Do cats dream?

Do Cats Dream?

Cats can spend up to 23 hours a day snoozing, catnapping, catching forty winks or otherwise dead to the world. They have 2 main mottos – “If in doubt, wash” and “If bored, sleep”. They are masters of the art of sleeping draped over branches or chairbacks, curled into impossibly tight balls or sprawled out, snoring, on freshly fluffed duvets. As they slumber, paws flex and relax, claws extend and retract, legs and whiskers twitch and mouths make quiet chattering or mumbling noises. Do our purry furry friends dream and, if so, of what?

Human dreams are based on things we’ve experienced, seen or read, sprinkled with a liberal dose of imagination. Cats also recall previous experiences; vanishing when the flea-spray appears. They also remember things they’ve seen – like how to open catflaps after watching other cats doing it. Scenes from wildlife programmes or ‘video catnip’ tapes, where the prey is tantalisingly out of reach, may well feature in feline dreams.

Though it may seem odd to credit cats with powers of imagination, they sometimes think problems through rather than solving them by trial and error. One pair of imaginative felines quickly worked out how to reach doorhandles by standing one on the other’s back rather than just jumping up at the handle. Others seem adept at unbolting catflaps.

What do all those fast-asleep paw movements and chattering noises mean during RPM (Rapid Paw Movement) sleep? Maybe the slumberer is remembering a hunting trip. Though not all cats have hunted real prey, they have inherited all the right instincts. Many of those fast-asleep paw movements resemble small pouncing or swatting motions. Cats often chatter in frustration when prey eludes them. By the amount of chattering Jack does when asleep, dream hunts, like real life hunts, are often unsuccessful.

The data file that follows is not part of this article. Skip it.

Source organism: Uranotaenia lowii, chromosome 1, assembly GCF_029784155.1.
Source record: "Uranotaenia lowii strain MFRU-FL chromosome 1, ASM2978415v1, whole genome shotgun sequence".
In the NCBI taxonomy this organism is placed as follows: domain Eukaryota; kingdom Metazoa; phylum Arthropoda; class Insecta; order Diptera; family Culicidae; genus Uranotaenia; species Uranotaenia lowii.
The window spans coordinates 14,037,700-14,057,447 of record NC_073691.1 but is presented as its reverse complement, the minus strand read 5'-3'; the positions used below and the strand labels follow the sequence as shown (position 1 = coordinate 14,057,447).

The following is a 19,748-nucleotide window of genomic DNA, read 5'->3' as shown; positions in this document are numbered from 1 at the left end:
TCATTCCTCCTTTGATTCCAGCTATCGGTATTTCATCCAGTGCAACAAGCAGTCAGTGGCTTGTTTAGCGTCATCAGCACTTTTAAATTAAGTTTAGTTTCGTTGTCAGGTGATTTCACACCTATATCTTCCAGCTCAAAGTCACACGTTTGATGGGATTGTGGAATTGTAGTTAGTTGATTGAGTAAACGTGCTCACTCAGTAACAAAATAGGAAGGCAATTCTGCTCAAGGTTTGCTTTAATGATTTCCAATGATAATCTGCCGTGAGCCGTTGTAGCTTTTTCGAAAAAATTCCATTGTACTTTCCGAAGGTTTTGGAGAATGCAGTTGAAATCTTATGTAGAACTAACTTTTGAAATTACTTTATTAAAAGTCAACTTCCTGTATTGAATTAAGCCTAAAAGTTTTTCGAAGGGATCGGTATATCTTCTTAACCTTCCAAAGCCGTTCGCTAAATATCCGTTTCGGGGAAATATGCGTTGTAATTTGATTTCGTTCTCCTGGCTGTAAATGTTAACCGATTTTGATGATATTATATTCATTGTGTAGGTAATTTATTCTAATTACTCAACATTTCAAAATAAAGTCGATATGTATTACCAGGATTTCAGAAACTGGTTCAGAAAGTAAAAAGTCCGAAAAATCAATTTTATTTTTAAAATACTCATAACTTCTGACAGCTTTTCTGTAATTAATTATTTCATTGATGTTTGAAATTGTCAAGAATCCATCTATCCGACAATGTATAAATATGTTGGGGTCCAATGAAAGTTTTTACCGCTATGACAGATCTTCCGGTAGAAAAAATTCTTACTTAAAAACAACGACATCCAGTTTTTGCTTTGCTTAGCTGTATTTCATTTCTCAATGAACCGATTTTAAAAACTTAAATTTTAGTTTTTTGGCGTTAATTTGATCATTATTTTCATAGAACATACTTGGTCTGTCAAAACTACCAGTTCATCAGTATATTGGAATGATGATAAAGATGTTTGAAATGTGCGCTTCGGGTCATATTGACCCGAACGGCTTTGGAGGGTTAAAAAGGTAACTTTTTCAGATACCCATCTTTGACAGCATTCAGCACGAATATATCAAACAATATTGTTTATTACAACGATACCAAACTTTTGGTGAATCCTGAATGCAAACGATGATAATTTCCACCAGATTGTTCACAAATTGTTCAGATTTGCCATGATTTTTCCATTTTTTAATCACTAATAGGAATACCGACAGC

If you watch closely, you might be able to work out what scenario is being enacted or re-enacted in your cat’s dream. Those little movements are all clues to what is going on inside that cute furry head. That twitching tail could mean ‘stalking prey’, ‘poised to pounce’ or ‘seen something interesting’. When followed by a paw-twitch, a whisker twitch and a raised lip (maybe even exposing the canine) the dream prey has been dispatched. Sometimes Jack even licks his lips afterwards, other times he seems to be playing with his catch. Teeth chattering and tail lashing probably means the dream prey got away.

Other pleasurable experiences such as dinner-time, kittenhood, being gently groomed, rambling-in-the-garden, rolling belly-up in sunbeams or tormenting the family dog probably feature in feline dreams. How often do you accidentally wake your cat and get rewarded by that expression which says ‘I was having such a lovely dream’? Like people, some cats must dream more vividly or imaginatively than others.

During sleep, our brain releases inhibiting substances to prevent us from acting out our dreams fully, although we may toss, turn and even talk in our sleep. The feline brain works similarly. In laboratory experiments where unfortunate feline subjects have had their brains tampered with so that those substances aren’t released, the cats act out their dreams in full. Even laboratory-bred cats which have never hunted, or even seen prey, have been observed to ‘catch birds’, ‘chase mice’ and ‘bat prey’ in the course of their dreams.

Take a peek at your slumbering cat. Are those paws patting your knitting or pouncing on prey? Is that a murmur of contentment or a curse of frustration? That belly-up, blissful snoring pose – a dream of nursing kittens, of sunbathing or of being lovingly stroked? Next time you find your cat in the land of nod, watch closely and see if you can work out what it is dreaming.

Courtesy of  Sarah Hartwell – Animal Behavioural Expert UK

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